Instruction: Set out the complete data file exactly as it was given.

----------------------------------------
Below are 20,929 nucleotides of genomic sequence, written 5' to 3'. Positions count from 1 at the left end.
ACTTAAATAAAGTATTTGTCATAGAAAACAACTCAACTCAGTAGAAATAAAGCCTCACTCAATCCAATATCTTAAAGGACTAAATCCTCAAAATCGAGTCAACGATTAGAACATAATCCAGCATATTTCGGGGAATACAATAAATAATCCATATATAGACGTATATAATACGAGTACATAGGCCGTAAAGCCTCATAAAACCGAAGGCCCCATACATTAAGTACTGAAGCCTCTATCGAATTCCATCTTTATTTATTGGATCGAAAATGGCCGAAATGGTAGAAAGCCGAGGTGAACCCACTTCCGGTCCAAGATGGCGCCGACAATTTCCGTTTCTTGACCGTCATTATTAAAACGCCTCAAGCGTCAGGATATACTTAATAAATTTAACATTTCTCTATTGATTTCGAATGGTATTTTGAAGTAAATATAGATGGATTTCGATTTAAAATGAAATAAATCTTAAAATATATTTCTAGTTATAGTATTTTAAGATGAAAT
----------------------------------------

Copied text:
Below are 20,929 nucleotides of genomic sequence, written 5' to 3'. Positions count from 1 at the left end.
ACTTAAATAAAGTATTTGTCATAGAAAACAACTCAACTCAGTAGAAATAAAGCCTCACTCAATCCAATATCTTAAAGGACTAAATCCTCAAAATCGAGTCAACGATTAGAACATAATCCAGCATATTTCGGGGAATACAATAAATAATCCATATATAGACGTATATAATACGAGTACATAGGCCGTAAAGCCTCATAAAACCGAAGGCCCCATACATTAAGTACTGAAGCCTCTATCGAATTCCATCTTTATTTATTGGATCGAAAATGGCCGAAATGGTAGAAAGCCGAGGTGAACCCACTTCCGGTCCAAGATGGCGCCGACAATTTCCGTTTCTTGACCGTCATTATTAAAACGCCTCAAGCGTCAGGATATACTTAATAAATTTAACATTTCTCTATTGATTTCGAATGGTATTTTGAAGTAAATATAGATGGATTTCGATTTAAAATGAAATAAATCTTAAAATATATTTCTAGTTATAGTATTTTAAGATGAAAT